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Peter Cawley wrote:
On 24/03/2008, Daniel Stephens <> wrote:
 if you trust your environment/users enough to leave binary loadstring
 available, then you also implictly trust them not to feed you invalid
As loadstring and load are part of the standard core library, almost
every usage of Lua will leave them available to the user.
The one major usage I'm familiar with where lua is exposed to 'unwashed masses' from code that would otherwise expect to be robust is the use by Blizzard in World of Warcraft, in which load has been removed from the environment, and loadstring altered to reject bytecode (only lua-as-source is supported).

As with any execution environment, great thought SHOULD be given to whether or not external code (in any form, but especially binary form) should be injectable once the environment is running.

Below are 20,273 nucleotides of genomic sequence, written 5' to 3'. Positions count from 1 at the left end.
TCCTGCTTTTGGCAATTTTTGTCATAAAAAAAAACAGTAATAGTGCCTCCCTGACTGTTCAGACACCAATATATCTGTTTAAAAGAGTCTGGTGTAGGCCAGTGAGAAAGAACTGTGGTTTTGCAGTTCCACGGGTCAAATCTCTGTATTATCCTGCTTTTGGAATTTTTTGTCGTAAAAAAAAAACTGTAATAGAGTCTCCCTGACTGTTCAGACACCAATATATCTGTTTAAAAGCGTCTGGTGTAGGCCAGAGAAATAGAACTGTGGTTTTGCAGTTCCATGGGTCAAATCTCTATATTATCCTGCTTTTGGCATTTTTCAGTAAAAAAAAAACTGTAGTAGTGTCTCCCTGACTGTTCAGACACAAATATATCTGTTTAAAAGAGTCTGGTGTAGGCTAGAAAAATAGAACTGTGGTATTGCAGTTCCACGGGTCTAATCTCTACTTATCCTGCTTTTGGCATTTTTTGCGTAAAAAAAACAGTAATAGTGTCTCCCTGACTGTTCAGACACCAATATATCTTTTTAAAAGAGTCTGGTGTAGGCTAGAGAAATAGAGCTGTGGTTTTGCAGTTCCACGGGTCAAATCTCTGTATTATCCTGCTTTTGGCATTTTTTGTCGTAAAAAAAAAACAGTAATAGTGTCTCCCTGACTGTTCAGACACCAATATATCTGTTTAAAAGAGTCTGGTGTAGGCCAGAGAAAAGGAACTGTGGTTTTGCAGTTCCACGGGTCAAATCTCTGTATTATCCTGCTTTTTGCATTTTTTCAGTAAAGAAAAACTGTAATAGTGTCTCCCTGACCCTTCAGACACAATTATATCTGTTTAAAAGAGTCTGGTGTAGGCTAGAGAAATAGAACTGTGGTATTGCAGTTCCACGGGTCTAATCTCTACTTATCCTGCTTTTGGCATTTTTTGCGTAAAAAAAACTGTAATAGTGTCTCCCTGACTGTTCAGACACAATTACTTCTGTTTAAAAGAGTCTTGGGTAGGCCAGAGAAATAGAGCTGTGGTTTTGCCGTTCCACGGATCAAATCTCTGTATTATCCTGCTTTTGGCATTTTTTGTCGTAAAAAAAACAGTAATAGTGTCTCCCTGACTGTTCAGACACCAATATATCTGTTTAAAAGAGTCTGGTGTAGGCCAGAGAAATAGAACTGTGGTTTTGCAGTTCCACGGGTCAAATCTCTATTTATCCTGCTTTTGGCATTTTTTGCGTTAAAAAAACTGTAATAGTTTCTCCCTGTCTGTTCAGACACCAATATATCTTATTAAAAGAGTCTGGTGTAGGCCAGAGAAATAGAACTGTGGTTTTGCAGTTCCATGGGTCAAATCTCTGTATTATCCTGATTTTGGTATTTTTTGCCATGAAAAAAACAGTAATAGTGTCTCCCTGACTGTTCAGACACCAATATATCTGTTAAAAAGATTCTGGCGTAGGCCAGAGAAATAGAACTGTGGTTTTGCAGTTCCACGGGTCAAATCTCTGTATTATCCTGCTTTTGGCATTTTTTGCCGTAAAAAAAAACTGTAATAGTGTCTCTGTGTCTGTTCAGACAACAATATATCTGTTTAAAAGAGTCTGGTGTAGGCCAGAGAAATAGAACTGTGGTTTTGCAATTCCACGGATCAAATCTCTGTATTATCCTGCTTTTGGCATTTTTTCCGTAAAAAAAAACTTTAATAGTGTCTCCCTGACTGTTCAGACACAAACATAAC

On 24/03/2008, Daniel Stephens <> wrote:
 You could of course add your own verifier that scans the
 bytecode to ensure that it's well-formed, but that kind of overhead
 feels like it may be a deliberate omission, rather than a bug.
The function luaG_checkcode (ldebug.c) is called when binary chunks
are loaded, and does just that - it checks that bytecode is
well-formed that spits out "bad code in precompiled chunk" errors for
bytecode that does things it shouldn't. However, this is one case
where said function isn't quite sufficient. Many other things that I
tried were caught by this function, but this was not.
Ah, I hadn't chased the rabbit quite that far down the hole (and was thrown of the scent by the code being in ldebug.c), I'm revising my earlier opinion - this does sound like an oversight in the verification step!